Animals were euthanised by decapitation once the CUS protocol finished (PND 65). Brains were quickly dissected on ice, and three different areas were collected: The medial prefrontal cortex, the hippocampus, and the nucleus accumbens. Both hemispheres were pooled in the case of the medial prefrontal Cortex, whereas for the hippocampus, and the nucleus accumbens only one sample per hemisphere was used following a right-and-left alternating method. For RT-qPCR, all samples were run in duplicates, and their mean values were used for further calculations. Each run included both CON and CUS group samples. Furthermore, each gene was run individually according to the sample maximisation method113. Non-template controls and minus RT controls were included in each run. The absence of amplification in the non-template and the minus RT controls excluded the possibility of genomic DNA contamination. Fluorescence data were collected, and the threshold cycle (Ct) was calculated using the Rotor-Gene Q Series Software (QIAgen, Germany). The remaining samples from the hippocampus and the nucleus accumbens were used for neurochemical analyses. High-performance liquid chromatography coupled with electrochemical detection (HPLC–EC) was used, and all procedures were carried out as previously reported24. All samples were analysed for their contents on norepinephrine (NE), dopamine (DA) and its metabolite 3,4-dihydroxyphenylacetic acid (DOPAC), serotonin (5-HT) and its metabolite 5-hydroxyindoleacetic acid (5-HIAA), using the internal standard method. Furthermore, the DA and 5-HT turnover were also calculated (DOPAC/DA and 5-HIAA/5-HT, respectively). Glutamate (Glu) and gamma-aminobutyric acid (GABA) were analysed by reverse-phase HPLC with fluorescence detection (HPLC-FD) (Agilent Technologies, USA). The amino acid concentration was determined using the peak area and the external standard method. Data for both monoamines and amino acids concentrations were expressed as nanograms per milligram of wet tissue weight.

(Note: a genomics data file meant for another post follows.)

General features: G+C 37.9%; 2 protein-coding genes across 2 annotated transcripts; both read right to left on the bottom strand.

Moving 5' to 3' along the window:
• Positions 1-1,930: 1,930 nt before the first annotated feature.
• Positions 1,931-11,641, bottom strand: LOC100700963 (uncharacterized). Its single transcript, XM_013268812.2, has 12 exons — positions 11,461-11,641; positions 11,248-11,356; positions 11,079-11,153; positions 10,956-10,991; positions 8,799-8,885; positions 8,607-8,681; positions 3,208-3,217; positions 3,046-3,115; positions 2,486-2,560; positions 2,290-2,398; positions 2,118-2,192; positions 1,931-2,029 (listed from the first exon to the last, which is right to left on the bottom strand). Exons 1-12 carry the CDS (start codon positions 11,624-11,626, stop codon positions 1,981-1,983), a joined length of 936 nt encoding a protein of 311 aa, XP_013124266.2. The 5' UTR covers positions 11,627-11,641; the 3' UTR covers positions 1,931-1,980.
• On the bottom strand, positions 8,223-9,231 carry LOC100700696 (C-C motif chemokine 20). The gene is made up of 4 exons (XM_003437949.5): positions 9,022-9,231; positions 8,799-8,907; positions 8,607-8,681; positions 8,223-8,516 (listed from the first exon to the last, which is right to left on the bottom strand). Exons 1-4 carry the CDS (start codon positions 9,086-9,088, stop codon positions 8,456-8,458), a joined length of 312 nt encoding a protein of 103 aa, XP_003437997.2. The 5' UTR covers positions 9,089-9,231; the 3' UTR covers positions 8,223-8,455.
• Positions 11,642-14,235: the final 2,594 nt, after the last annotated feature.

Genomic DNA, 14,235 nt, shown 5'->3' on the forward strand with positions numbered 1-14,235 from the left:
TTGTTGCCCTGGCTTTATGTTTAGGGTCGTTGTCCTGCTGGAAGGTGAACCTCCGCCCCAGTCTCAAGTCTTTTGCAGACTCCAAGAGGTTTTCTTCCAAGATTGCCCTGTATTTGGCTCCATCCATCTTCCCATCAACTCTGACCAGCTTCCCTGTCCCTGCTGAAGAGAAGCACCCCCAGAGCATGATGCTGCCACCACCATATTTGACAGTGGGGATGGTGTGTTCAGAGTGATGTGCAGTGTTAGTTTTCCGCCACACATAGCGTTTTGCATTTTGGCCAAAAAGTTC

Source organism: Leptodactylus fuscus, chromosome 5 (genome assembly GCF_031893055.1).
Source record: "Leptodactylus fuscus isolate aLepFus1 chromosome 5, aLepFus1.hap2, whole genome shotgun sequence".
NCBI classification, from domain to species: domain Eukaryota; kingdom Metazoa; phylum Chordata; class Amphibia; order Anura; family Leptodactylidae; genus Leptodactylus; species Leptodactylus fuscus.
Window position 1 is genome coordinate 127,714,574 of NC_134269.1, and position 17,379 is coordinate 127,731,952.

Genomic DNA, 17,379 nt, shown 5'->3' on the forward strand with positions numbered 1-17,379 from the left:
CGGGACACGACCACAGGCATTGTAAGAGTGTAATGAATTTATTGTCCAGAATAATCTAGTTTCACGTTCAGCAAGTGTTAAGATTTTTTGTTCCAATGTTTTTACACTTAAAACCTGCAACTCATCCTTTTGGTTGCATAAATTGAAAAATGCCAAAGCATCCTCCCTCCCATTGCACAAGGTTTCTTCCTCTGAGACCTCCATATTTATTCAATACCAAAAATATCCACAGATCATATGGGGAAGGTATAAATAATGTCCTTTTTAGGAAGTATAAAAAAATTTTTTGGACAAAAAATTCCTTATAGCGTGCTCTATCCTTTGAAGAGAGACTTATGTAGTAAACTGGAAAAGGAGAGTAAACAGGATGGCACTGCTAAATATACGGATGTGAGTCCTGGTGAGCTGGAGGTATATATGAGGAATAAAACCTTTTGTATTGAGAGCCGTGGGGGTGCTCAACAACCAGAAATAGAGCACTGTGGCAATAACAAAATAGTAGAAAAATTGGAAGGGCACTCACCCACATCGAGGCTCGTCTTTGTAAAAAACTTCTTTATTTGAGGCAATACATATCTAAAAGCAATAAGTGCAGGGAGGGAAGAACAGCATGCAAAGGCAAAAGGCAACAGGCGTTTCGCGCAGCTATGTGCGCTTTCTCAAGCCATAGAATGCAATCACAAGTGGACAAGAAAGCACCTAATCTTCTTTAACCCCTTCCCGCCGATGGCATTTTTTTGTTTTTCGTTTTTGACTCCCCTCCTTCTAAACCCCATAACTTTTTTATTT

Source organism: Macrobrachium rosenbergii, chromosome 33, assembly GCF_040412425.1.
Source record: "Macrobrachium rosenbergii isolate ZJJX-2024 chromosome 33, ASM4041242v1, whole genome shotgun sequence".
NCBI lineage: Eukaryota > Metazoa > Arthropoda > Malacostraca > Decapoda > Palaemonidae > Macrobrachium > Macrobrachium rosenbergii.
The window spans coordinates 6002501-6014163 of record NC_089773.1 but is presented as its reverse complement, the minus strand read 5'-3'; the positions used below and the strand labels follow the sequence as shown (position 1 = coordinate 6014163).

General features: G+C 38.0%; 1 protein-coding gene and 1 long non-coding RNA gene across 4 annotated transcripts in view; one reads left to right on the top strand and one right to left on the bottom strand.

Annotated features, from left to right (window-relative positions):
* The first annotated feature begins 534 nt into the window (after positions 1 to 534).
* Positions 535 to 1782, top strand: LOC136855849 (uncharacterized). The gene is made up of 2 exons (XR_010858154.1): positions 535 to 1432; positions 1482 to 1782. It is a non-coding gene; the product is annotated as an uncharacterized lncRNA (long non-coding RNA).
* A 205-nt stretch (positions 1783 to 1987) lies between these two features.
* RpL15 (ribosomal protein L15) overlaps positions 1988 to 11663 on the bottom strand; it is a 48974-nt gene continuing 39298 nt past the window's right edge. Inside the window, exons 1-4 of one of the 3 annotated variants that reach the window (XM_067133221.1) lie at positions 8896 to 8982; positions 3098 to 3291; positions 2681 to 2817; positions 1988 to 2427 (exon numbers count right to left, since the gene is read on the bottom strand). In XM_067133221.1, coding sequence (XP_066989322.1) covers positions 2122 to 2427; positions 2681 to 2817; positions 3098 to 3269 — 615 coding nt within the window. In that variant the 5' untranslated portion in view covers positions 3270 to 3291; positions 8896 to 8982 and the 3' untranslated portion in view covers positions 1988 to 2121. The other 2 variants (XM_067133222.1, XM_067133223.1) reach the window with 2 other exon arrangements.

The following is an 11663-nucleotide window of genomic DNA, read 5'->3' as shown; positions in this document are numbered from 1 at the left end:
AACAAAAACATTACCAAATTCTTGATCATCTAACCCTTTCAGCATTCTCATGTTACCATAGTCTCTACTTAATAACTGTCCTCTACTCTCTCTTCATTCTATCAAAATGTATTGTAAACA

Statistical analysis

Data were presented as mean ± standard error of the mean (SEM). Only significance (P) and eta squared (η2) values were shown in the main text (all statistical details are shown in Supplementary results). In experiment 1, the between-groups differences were estimated following planned contrasts. The planned contrasts were specifically designed for each parameter after a detailed, visual inspection of the data and following a priori hypotheses regarding the likely effects of the treatments. Similarly, as with posthoc test, planned contrasts were corrected to avoid committing a type I error. However, instead of comparing all possible pairwise comparisons, planned contrasts were limited to a restrict number of comparisons (i.e., k-1), with “k” being the number of groups. The t-tests and p-values from 1000 bootstrap samples were reported for each contrast following the default function displayed by SPSS package (compare means/one-way ANOVA/contrasts/bootstrap) (for details see Supplementary results). In experiment 2, the body weight, SPT, and OFT were analysed using mixed analysis of variance (ANOVA) with Session as within-subjects factor with three levels (i.e., PND 42, PND 52, and PND 62) and Treatment as between-subjects factor with two levels (groups CON and CUS). Additionally, the OFT carried at PND 63 had Minutes as within-subjects factor with ten levels (i.e., from minute 1 to minute 10). For the EPM and the OFT carried out as the habituation session of the ORT, two factors were used: Minutes as within-subjects factor (five levels: from minute 1 to minute 5), and Treatment as between-subjects factor. In the case of the ORT, a comparison of Trials (i.e., sample vs test) as within-subject factor and Objects (i.e., familiar vs novel) and Treatments as between-subject factors were computed. In the FST, the within-subject factor was Session with two levels (i.e., pre-test and test) and Treatment as between-subjects factor. For analysis of gene expression in the brain samples, the Region was included as a between-subject factor with three levels (i.e., mPFC, HPC, and NAc), in addition to Treatment. Likewise, the comparison of the ex-vivo concentration of neurotransmitters included the Region with two levels (i.e., HPC and NAc) and the Treatment, both as between-subject factors. For all analyses of brain samples, the Mother was included as an additional between-subject factor. Based on our previous studies114,115 and preliminary results (data not shown), we identify that for genetic analysis the variance shared by littermates may sometimes exceed the variance between groups, which may eventually increase the likelihood of committing error type I or II. The total sample consisted of 40 rats from 9 mothers, which were balanced between groups to the largest extent possible. In the subgroup of 20 rats selected for brain analysis, the number of littermates per group was not as equally balanced as with the 40 rats, because other variables (i.e., the sucrose preference, locomotion, and body weight) were also incorporated to split the samples. The latter justified, even more, the use of the mother as a variable in the analysis. For all repeated-measures analyses, the Greenhouse-Geisser correction was used when appropriate. A p-value < 0.05 was considered statistically significant.